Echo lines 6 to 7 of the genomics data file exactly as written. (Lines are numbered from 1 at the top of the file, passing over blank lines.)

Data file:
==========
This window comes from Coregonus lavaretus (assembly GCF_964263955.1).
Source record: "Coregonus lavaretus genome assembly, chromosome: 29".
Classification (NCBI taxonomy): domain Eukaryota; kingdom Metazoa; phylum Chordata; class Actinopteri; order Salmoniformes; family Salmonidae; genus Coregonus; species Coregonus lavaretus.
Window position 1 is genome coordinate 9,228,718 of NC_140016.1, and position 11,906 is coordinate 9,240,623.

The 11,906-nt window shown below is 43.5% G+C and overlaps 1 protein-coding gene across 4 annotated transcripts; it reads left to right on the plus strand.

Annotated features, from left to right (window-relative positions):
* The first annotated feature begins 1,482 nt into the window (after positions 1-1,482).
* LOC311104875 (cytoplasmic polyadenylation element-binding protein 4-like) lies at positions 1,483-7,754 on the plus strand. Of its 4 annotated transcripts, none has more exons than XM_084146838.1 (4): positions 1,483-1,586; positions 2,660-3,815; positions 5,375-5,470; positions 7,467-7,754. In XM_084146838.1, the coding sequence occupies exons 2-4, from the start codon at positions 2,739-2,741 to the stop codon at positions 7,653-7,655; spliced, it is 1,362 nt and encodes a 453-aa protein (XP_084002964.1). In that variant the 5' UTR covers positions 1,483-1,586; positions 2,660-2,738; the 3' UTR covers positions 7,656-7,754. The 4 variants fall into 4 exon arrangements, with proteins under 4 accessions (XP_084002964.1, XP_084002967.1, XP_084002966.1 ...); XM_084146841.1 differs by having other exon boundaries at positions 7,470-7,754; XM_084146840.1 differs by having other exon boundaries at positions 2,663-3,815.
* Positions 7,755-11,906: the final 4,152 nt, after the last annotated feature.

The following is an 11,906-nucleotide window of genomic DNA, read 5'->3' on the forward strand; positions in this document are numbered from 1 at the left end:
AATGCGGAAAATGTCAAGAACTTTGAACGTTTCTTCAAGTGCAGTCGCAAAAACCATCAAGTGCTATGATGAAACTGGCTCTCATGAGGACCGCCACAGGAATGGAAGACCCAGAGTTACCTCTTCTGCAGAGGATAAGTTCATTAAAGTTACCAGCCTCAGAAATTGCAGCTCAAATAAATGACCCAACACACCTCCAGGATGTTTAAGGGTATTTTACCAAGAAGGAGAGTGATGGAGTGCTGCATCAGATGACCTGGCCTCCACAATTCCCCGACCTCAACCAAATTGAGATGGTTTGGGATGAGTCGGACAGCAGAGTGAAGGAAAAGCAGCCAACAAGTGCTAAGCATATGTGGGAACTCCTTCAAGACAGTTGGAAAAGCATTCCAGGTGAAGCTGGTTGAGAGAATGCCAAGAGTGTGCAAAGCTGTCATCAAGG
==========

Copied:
Annotated features, from left to right (window-relative positions):
* The first annotated feature begins 1,482 nt into the window (after positions 1-1,482).